This approach includes shifting the roadway away from the river channel between five and 50 feet (an average of 20 feet) by removing portion of existing mountainside (approximately 210,000 cubic yards). A portion of rock generated from blasting portions of the mountain will be used to stabilize the slopes near the river to reduce effects of future runoff and flooding. Leftover materials will be donated to local agencies, towns, and counties to help with their repair efforts.

Once complete the improved stretches of roadway will have been moved further away from the river an average of 20 feet. There will be 12 foot lanes with 6 foot shoulders within the repaired segments of roadway. Currently, there are 12 feet lanes with 2 foot shoulders. Not only will the additional shoulders help widen the highway, but the shoulders will also help improve safety by providing space for emergency pull-offs. Furthermore, by softening some of the mountain curves, sight distance will be improved along several of the more severe curves on US 36, including Dead Man’s Curve.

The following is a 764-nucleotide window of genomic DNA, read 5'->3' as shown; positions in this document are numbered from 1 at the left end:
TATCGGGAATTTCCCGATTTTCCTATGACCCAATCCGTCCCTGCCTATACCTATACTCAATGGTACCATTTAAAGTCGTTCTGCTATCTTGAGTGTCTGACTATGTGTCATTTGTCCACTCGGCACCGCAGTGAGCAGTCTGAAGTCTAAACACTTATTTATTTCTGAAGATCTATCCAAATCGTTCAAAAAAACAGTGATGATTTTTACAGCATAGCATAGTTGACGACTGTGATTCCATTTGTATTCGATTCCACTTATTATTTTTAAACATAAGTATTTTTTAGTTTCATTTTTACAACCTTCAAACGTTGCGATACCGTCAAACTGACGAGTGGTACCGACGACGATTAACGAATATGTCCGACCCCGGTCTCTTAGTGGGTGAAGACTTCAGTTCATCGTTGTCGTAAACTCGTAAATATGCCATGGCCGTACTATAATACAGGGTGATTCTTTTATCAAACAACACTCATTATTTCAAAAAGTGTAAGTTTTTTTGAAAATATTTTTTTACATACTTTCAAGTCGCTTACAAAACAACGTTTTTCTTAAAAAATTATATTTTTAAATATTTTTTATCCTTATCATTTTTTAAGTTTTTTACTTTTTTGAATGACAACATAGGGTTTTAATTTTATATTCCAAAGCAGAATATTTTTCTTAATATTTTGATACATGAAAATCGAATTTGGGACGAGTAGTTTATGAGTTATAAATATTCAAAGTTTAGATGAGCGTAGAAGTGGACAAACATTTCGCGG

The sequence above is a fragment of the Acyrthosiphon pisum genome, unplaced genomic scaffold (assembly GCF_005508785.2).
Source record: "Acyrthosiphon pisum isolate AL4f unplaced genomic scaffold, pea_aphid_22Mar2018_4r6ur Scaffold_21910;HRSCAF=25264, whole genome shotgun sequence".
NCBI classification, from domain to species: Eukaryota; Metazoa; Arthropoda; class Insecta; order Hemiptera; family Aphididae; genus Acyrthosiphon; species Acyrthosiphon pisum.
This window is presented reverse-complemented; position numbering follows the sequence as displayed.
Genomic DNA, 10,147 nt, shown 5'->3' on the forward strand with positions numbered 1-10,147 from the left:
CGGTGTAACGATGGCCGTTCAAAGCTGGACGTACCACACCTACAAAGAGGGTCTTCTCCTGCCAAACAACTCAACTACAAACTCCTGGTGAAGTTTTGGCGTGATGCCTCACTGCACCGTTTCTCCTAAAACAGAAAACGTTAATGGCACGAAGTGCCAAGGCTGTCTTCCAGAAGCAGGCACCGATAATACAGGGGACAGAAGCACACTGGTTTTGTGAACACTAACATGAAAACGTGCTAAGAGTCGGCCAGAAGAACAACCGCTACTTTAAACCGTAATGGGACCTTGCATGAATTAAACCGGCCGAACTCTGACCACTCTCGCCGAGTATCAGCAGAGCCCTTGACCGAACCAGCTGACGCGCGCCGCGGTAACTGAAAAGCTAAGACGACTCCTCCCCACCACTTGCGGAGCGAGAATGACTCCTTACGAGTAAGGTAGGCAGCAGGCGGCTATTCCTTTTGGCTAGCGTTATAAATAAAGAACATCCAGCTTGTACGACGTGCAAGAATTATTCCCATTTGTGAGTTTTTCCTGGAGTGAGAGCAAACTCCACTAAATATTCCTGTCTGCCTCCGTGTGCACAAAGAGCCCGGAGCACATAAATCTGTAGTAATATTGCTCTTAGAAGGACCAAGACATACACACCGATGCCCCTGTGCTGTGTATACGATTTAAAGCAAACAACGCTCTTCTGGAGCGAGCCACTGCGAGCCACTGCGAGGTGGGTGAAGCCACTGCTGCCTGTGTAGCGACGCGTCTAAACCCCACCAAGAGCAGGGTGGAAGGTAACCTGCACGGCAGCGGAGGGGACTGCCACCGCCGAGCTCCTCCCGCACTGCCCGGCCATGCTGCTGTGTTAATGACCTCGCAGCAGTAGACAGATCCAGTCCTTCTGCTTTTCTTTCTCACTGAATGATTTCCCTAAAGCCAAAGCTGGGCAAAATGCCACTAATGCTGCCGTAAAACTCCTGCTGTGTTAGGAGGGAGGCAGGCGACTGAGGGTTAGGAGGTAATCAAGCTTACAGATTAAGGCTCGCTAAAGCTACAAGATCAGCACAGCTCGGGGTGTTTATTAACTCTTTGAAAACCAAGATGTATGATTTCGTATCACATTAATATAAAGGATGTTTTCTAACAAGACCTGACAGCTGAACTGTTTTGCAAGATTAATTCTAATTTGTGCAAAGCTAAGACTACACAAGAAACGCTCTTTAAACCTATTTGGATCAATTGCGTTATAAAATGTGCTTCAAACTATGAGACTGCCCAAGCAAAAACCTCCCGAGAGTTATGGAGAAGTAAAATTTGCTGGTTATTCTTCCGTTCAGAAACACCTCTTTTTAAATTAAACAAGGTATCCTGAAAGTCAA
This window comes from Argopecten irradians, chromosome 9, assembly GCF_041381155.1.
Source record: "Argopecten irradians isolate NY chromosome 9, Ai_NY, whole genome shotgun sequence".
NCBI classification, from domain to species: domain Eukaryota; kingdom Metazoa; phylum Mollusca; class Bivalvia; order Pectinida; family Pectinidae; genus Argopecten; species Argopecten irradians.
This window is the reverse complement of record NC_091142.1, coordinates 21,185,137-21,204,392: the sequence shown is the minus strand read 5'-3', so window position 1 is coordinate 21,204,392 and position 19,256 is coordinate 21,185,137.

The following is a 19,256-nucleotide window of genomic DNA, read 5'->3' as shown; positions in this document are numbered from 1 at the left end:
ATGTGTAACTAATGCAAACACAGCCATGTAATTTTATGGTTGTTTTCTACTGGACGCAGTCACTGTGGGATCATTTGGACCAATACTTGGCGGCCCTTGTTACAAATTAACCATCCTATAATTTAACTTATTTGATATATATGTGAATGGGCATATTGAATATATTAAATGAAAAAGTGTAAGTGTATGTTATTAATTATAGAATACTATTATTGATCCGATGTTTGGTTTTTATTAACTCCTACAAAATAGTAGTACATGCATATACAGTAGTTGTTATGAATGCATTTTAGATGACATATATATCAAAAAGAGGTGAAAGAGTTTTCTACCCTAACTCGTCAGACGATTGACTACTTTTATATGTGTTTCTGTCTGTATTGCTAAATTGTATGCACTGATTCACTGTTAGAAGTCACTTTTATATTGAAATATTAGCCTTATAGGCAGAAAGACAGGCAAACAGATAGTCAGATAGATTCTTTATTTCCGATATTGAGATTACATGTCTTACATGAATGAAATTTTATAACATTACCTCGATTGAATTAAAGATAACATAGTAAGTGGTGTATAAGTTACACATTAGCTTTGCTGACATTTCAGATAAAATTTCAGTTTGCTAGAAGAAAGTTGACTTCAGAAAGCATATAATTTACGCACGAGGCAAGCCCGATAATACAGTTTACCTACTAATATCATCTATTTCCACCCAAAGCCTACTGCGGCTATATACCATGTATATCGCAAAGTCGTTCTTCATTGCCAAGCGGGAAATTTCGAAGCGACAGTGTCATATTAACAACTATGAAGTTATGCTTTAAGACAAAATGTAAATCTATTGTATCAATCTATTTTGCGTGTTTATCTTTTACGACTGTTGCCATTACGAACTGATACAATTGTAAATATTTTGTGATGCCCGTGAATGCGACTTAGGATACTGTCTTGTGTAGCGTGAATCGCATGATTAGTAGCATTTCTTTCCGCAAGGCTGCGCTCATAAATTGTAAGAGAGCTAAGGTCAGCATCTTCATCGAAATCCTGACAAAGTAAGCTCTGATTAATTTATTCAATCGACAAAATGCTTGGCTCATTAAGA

During this period, CDOT will continue to work with local entities, state agencies such as the Department of Natural Resources and others to assess the overall vision for the US 36 corridor, looking at recreational access, the river itself, multi-modal and other improvements.

What will it take to accomplish this type of work? 

The work will require two phases of work:

 Phase 1 (January 2014 through mid-May 2014) – Emergency work to maintain and stabilize the roadway prior to and during spring runoff

 Phase 2 (Mid-May 2014 through fall 2014) – Construct the remaining necessary embankment, road base, asphalt, signing/striping and safety features to repair the highway on a long-term basis

This aggressive schedule will help reinforce the resiliency of the highway corridor and improve safety. Ultimately it will also help to decrease total delays to the traveling public over the life of the project, as this will be the first flooded area to receive such significant repairs. Additionally, by moving forward immediately on repairs, the overall cost of the project will be reduced.